Desert holly is a saltbush, another of the hardy group that includes the four-winged saltbush, shadscale, all-scale, salt sage, and so on, all members of a plant family related to garden spinach; but the saltbush tribe has made a specialty of the most arid ground. Not just dry ground, but earth that is chemically forbidding; soils fouled with salt, alkali. And desert holly seems to be the hardiest of this hardy bunch. Like the others, it has quantities of papery seed. Unlike the others its leaves are large, flattish and thick and gray, warped and curled, it seems, by heat and salt, and they do look something like holly leaves, cast in a kind of velvety silver.
It was still very hot; now and then we stopped to eat dates and drink water. We began to see mine shafts pecked in the walls around us. We discovered that it was cooler in the mine shafts than in the open, and we made a habit of sitting in there to cool off.
Prospecting and mining have followed a route through the desert that is something like a roller coaster, as if the only possible scenario were extravagance of boom and bust. In the early 1800s, gold and silver were king around here. When the Panamint boom crashed in 1877, that was that for a while. In the 1880s borax began to be hauled from the valley to Mojave by the famous twenty-mule teams, but gold and silver got interesting again in the first decade of this century, and gold was found and mined at Skidoo, Chloride Cliff, and Rhyolite, but these camps closed down in the nationwide panic of 1907. Talc mining started up after World War II, and is still going on here, and the mines themselves are just as raw, noxious, and untidy as any mines ever were -- to the chagrin of the Park Service, which prefers mines (all mines, evidently) to be objects of nostalgia. Death Valley is still open for mining and prospecting now. You are welcome to come and stake your claim.
After an hour or two coming down that wash we saw several tempting dark mine openings up a little side gully. When we worked our way up toward them, we were in the ghost bedroom before we knew it.
It was really the skeleton of a bedroom.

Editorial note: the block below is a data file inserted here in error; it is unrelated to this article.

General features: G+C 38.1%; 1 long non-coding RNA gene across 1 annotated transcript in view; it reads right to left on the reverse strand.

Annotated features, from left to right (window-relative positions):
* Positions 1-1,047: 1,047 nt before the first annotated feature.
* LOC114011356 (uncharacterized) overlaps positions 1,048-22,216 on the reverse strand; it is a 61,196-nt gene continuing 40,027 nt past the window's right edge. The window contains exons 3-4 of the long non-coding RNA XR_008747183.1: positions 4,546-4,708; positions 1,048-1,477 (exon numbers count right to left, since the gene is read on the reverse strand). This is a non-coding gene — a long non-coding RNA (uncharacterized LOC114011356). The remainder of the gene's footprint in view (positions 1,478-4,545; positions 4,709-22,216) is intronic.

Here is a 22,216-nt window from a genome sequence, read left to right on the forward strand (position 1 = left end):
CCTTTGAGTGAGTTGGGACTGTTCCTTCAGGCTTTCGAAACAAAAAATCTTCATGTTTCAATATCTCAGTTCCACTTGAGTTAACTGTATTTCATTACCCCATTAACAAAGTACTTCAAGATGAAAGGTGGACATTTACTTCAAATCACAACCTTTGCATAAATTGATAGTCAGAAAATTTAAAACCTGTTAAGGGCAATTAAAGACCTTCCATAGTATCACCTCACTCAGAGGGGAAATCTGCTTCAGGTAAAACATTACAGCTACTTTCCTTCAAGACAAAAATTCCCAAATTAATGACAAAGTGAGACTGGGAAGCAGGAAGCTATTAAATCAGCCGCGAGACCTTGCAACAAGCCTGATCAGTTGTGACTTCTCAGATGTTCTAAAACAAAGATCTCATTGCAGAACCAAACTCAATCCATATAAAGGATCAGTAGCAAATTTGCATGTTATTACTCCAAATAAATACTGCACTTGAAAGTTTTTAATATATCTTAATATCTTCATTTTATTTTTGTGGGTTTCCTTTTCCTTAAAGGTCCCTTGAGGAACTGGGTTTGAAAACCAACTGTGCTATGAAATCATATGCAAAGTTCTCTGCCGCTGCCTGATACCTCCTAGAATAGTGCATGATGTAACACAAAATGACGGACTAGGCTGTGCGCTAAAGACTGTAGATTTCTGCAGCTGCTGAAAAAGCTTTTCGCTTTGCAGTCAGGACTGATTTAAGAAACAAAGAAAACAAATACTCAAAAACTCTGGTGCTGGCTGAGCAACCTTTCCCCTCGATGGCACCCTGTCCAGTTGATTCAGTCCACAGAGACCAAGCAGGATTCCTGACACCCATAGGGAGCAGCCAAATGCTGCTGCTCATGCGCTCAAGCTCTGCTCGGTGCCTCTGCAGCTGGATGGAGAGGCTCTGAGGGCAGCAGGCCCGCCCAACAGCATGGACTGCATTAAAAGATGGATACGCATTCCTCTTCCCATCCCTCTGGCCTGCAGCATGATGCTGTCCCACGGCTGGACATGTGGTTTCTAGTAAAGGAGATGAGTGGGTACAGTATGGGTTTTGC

There were three mine shafts there; the deepest went twelve feet through tilted beds of yellow stone. There was no bush or stick or fragment of vegetation of any kind. Not even a desert holly.
There was deep blue sky and yellow rock. On a room-sized level place beside an eroded gully were two iron bedsteads, with bedsprings.
We stood there.
"It's a ghost bedroom," we both said, at the same time.
Mining being what it is and was, ghost towns are all over the desert. Death Valley has several. When I first came out here, the words "ghost town" had the power to send a little shiver up the backbone, and I'd go out of my way to see one; there was excitement when I first sighted rubble, but those days are gone. Ghost towns are common as dust, for one thing. They are the discarded packagings of hope. They have been picked over, vandalized, generally left to flap and weather and collapse. They tend to be more depressing than interesting unless they've been touristed up, in which case they're commercial and not to be trusted to be true. Between one and another we've seen foundation stones of chapels and flophouses, streets paved with mine tailings, crumbling walls made of rum bottles cemented together, pieces of twisted iron half-dissolved by bullet holes, heaps of cans blackened with rust, fragments of Model T Fords, iron rims of wagon wheels, old signposts with a few letters: L EDV OST-OFFICE and the like, and bedsprings (bedsprings are durable) and broken glass all over the place. It's not hard to do forensics on the likes of this: back then around here it wasn't so much the thunder of hoofbeats as the plockety-plock of burro hooves; there were a few audacious promoters and hoodwinkers, they built Mediterranean fantasies; mostly there were unshaven men with bloodshot eyes, men wearing battered hats, men who didn't stay too long or make too much of anything.
Ghost Car: Death Valley National Monument, California
In the ghost bedroom there was yellow naked rock. There were three holes pecked into the rock and two bedsteads under the terrible sky. The answer is: they lived like this.